Clayton County, located just south of Atlanta, is one of the smallest counties in the state, with an area of only 143 square miles. On November 30, 1858, the state legislature created Clayton County from parts of Fayette and Henry counties, making it the 125th county in the state. Clayton County is named for Augustin Smith Clayton, a Virginia native who moved with his family to Georgia as a child. He attended the University of Georgia and graduated in 1804. Clayton helped compile the law statutes of Georgia, served three terms as a judge of the Western Circuit, was a member of the Electoral College, and served in the U.S. Congress from 1831 to 1835.
After the Revolutionary War (1775-83) many veterans were given land bounties in Georgia. In the Treaty of Indian Springs (1821), the Creeks ceded their land to the state, and settlers from other parts of Georgia and southern coastal states moved into the area.
Jonesboro, the county seat, was originally called Leaksville but was renamed in 1845 after Colonel Samuel Goode Jones, a civil engineer with the Macon and Western Railroad Company, who also laid out the street plan for the city. Railroads played a tremendous role in improving Georgia's development in the 1830s and 1840s. Under the leadership of Governor Wilson Lumpkin, the "father of Georgia's intricate rail system," in 1846 a railroad connected Jonesboro with stops in Morrow Station (later Morrow), Quick Station (later Forest Park), and Rough and Ready (later Mountain View).
One of the most historic moments of the Civil War (1861-65) for Clayton County was the Battle of Jonesboro, which began on August 31, 1864. This was the climax of the Atlanta campaign. Union troops seized control of the railroad, and all supplies to the Atlanta home front were cut off. Many of the Confederate soldiers killed at the Battle of Jonesboro are buried in the Patrick R. Cleburne Memorial Cemetery.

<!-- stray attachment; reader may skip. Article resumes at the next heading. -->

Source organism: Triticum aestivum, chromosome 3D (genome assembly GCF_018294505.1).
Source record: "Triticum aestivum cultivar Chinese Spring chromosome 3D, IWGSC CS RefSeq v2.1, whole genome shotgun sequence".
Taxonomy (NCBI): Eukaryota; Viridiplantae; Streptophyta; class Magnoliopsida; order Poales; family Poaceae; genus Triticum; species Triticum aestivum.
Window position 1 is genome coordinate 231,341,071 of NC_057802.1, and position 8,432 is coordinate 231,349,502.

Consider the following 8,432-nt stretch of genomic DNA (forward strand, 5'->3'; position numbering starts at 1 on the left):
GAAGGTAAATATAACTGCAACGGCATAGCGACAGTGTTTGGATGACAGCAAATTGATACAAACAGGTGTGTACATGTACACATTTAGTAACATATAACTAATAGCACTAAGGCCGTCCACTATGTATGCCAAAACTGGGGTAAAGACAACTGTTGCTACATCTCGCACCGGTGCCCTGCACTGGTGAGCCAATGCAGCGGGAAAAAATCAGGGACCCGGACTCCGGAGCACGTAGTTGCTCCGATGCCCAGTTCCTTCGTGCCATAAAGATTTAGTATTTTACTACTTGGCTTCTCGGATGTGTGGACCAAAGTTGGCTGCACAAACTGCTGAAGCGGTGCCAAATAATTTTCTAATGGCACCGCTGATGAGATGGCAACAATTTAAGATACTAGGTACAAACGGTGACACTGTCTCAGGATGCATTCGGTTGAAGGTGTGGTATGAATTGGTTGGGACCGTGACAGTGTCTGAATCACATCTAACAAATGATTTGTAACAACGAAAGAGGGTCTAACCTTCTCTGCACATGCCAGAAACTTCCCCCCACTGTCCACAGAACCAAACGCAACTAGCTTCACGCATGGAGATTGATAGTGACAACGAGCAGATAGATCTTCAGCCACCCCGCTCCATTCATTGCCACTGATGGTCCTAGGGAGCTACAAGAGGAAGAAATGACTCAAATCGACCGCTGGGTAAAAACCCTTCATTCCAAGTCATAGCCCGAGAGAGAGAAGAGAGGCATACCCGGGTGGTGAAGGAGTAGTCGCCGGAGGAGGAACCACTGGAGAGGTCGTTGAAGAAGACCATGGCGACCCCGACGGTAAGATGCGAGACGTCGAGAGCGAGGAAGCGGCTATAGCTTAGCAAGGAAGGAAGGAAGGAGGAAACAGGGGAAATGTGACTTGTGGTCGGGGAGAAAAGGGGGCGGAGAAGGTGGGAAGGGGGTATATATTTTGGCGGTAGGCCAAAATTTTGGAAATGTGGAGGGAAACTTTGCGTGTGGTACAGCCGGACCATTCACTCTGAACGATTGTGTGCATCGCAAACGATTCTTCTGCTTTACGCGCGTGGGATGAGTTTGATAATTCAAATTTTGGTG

The twentieth century brought growth in transportation and higher education. Clayton County is home to Hartsfield-Jackson Atlanta International Airport, the world's busiest passenger airport and the state's largest employer center, with a workforce of more than 56,000. It also has a commuter bus service known as C-Tran. Clayton State University, founded in 1969 as Clayton Junior College, is located in the city of Morrow. Spivey Hall, one of the Southeast's premier recital halls, is on the Clayton State campus. In addition, the Georgia Archives moved to Morrow from downtown Atlanta in the spring of 2003. One area that remains as a quiet and undisturbed haven for wildlife is the 146-acre Reynolds Nature Preserve.
The Battle of Jonesboro is reenacted annually during the Fall Festival. Two plantation houses, Stately Oaks and Ashley Oaks, are available for tours and hold special holiday events. Clayton County is also the site of the Road to Tara Museum, which houses the world's largest permanent Gone With the Wind exhibition. Jonesboro's survival from the devastation of the Civil War and the period of Reconstruction provided much of the background for Margaret Mitchell's novel.
According to the 2010 U.S. census, the population of Clayton County is 259,424, an increase from the 2000 population of 236,517. In addition to Jonesboro and Morrow, other incorporated cities in the county are Forest Park, Lake City, Lovejoy, and Riverdale.
During the 1996 Olympic Games, Jonesboro hosted the beach volleyball competition at Atlanta Beach in Clayton County International Park. The Clayton County Water Authority also attracts visitors from all over the world who come to see the county's natural land application process for the treatment of wastewater. The system purifies the wastewater and, at the same time, fertilizes the land; it also produces palletized fertilizer for the marketplace.